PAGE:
I sat by the Mom of last year’s winner and realized very quickly that as I voiced my comments about how crazy it all seemed, she was totally on board with the crazy.  Her child, it seemed, had been asked to participate.  He hadn’t wanted to, you see, but was such an asset to the school’s Spelling Bee Arsenal that he couldn’t help but go.  She said that after last year’s performance, her child had been approached about hiring a tutor to help him advance into further rounds this year.  Incredulous, I asked what on earth a tutor would do?  “Well, you know, read the words and have the child spell them back.”  So, essentially, the same thing I had my third grader do for his older brother while I cleaned up the kitchen night before.  People pay someone to do that??  I wish I’d known…Momma needs some new jeans and Michael could have been out there earning some green…

She went on to tell me that kids were caught cheating at one of the later rounds last year.  Cheating?  On a spelling bee?  How do you do that?  The kids are up on a stage in front of God and everyone, and this being a small private Christian school I do mean that literally, so how on earth are they going to cheat?  As it turns out, the parents were helping the kids cheat by holding up signs with the words on them, scratched in haste as soon as the Spelling Bee Queen Bee called it out.  ARE.YOU.KIDDING.ME?  What does that teach a kid about following the rules and winning on your own merit?  To say nothing of the fact that hello?  THERE IS NO PRIZE MONEY AT STAKE.  So you are essentially…what?  Cheating to win bragging rights that you can spell?  Which is relevant how in the world of spell check and Google?  I don’t get it.

John made it through the first round with ease, as did most of the other 29 gym class dodgers contestants.  The second round tripped up a whole lot more of the kids.  It’s the “false sense of security” theory:  after you nail your first word, you think you’ve got it made so you let your guard down.  And when you do that, all of a sudden “rugged” becomes “ruggead” and WHAM!, you’re out.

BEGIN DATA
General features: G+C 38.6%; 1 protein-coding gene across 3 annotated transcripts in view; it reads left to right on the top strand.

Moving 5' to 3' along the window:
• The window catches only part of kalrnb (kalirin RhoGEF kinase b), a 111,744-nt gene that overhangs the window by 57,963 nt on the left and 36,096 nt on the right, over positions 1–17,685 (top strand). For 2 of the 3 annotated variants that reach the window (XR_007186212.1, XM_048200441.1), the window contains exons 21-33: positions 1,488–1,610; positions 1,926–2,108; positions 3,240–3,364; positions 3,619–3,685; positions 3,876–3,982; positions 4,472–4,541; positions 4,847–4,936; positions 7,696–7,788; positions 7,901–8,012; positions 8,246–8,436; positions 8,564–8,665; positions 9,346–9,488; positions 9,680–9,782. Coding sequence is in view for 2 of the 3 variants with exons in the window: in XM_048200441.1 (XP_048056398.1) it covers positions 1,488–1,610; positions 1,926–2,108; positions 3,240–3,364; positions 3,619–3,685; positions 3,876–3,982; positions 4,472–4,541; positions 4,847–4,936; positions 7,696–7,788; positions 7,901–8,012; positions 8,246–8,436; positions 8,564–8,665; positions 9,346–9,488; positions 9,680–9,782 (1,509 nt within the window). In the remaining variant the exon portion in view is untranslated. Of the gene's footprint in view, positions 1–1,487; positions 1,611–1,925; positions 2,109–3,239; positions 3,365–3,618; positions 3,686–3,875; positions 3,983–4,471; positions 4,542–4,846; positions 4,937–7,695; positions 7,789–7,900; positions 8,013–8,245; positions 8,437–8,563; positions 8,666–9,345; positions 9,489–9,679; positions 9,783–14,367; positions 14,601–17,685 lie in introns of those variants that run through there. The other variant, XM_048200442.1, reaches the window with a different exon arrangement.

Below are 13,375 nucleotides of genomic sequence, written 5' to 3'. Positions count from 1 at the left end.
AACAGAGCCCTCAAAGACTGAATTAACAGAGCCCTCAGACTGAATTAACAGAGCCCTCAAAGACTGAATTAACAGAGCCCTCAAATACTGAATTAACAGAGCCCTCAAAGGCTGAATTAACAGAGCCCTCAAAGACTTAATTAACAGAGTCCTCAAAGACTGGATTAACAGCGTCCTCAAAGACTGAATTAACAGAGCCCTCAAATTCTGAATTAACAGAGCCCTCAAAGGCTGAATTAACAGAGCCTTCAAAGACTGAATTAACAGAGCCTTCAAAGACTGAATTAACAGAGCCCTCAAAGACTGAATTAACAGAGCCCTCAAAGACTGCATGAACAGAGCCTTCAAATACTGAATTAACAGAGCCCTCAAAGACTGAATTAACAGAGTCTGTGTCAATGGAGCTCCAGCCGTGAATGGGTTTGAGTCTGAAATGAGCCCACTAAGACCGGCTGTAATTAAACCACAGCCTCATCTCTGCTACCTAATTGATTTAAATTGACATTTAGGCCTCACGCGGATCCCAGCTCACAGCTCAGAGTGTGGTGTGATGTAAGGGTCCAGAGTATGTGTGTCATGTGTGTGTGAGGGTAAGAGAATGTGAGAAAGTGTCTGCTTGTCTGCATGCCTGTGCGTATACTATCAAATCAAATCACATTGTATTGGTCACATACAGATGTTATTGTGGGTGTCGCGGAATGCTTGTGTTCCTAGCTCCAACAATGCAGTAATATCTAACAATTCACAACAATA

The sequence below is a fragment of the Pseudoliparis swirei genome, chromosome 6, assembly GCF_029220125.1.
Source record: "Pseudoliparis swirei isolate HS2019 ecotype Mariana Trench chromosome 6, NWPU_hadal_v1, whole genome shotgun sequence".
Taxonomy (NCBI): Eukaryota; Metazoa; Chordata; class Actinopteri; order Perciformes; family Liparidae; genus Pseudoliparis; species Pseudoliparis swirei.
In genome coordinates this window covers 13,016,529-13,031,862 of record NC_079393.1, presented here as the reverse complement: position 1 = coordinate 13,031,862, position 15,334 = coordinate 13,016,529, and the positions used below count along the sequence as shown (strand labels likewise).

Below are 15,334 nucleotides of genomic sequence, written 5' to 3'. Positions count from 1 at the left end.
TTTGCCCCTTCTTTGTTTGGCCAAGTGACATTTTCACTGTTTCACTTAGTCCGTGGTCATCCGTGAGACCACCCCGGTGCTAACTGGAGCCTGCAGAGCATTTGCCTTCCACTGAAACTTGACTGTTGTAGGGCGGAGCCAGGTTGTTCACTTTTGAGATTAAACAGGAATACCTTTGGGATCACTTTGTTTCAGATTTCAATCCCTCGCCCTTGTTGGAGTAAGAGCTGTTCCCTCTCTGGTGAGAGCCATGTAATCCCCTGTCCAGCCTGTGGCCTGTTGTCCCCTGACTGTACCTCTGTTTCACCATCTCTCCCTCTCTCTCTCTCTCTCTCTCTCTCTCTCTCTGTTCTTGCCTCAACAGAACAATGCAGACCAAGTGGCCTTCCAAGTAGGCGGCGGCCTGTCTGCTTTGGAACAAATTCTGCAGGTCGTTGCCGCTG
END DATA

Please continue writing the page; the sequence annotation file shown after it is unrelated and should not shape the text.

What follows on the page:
It was quite the experience for me…we left after the round John lost on and that was fine by me.  He was totally cool with his performance.  “I just wanted to make it past the first round,” he said.  That’s my boy, aiming for the moon.

As for my experience, I am happy that he participated and that he can check that off his bucket list.  And secretly I’m happy he didn’t go any further because the idea of having to sit through that again and again as kids try to get to the top of the pile of Good Spellers in the US would have driven me crazy.  Sorry, Spelling Bee Lovers!  And good job, John.  Glad you did it, will scrapbook the page so you can tell your kids all about it.  =)

P.S. I have no idea how last year’s winner made out.  And no, I am not going to find his Mom and ask.



I’ve Got Friends With Low Expectations

I set a very low expectation of myself for blogging this holiday season and I’m happy to report that, in true overachieving form,  I exceeded it.  I have not written thing one , save for names on tags for Christmas gifts and a few short sentiments on the backs of the Christmas cards I only just sent out yesterday.  My theory was that as long as the cards were postmarked before January 1st, I could call them Christmas Cards.  After that date, they’re New Year’s wishes.

This Christmas stands in stark contrast to last when Patrick and I arrived home from a four day hospital stay on Christmas Eve.  It was his second knee replacement in three months, and proved to be far worse to recover from (though we couldn’t have known that at the time) than first one back the prior September.  This year, we were home the whole time!  I got a chance to decorate and, working from home, enjoy the decorations and really take my time this year.  Oh, there were some stress points (eBay?  I AM TALKiNG TO YOU AND YOUR IDIOT POLICiES) but we made it to the Big Day in good form.